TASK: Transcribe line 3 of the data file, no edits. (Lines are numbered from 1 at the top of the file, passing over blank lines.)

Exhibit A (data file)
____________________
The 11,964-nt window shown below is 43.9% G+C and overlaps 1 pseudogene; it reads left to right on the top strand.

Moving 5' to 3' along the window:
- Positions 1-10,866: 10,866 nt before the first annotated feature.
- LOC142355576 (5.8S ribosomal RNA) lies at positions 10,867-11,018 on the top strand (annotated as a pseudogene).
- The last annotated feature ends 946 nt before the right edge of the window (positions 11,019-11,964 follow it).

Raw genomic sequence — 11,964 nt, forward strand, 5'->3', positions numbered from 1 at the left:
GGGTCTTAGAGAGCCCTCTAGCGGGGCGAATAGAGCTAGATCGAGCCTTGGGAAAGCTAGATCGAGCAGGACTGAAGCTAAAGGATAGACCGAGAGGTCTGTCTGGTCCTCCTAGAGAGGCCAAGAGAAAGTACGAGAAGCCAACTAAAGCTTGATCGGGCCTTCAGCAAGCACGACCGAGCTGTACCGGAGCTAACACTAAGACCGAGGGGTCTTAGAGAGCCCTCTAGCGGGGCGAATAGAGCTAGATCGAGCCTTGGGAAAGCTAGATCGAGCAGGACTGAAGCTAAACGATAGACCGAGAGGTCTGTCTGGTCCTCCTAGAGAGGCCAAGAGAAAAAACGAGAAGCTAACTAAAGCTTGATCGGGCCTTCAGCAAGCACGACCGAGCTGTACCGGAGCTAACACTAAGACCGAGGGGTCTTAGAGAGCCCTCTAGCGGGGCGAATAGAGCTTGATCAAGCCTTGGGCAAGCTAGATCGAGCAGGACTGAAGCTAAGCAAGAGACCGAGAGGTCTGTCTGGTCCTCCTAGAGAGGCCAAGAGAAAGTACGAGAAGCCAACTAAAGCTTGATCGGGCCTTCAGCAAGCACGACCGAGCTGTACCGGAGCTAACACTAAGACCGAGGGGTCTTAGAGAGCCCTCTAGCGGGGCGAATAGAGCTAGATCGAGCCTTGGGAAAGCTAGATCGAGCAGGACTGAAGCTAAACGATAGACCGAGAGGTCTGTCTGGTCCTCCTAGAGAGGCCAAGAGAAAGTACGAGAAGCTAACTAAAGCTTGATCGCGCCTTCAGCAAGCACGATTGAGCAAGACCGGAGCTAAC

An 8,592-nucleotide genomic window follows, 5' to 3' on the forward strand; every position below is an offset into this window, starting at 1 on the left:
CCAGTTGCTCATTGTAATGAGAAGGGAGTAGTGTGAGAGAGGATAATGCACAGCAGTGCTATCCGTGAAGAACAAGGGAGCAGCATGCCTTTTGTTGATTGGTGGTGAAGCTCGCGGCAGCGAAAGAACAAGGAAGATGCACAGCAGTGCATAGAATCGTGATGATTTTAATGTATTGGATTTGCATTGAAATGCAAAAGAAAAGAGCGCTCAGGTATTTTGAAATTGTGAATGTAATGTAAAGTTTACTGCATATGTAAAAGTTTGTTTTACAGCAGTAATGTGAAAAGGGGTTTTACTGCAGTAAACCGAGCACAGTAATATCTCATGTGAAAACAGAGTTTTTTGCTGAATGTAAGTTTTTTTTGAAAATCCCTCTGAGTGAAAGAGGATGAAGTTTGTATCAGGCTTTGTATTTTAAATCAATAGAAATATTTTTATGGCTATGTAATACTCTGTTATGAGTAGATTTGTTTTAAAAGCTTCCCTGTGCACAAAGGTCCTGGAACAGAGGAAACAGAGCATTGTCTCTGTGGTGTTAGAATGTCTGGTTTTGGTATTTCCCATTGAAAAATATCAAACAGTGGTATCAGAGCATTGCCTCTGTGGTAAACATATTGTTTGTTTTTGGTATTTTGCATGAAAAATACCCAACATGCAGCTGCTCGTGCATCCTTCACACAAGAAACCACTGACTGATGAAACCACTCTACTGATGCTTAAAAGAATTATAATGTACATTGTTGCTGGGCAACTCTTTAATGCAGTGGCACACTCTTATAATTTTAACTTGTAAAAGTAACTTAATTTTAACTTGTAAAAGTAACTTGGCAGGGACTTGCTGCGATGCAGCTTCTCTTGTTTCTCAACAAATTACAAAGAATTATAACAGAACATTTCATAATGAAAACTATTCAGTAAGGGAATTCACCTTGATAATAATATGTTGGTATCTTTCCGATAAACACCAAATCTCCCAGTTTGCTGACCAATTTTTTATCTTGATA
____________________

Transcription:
- Positions 1-10,866: 10,866 nt before the first annotated feature.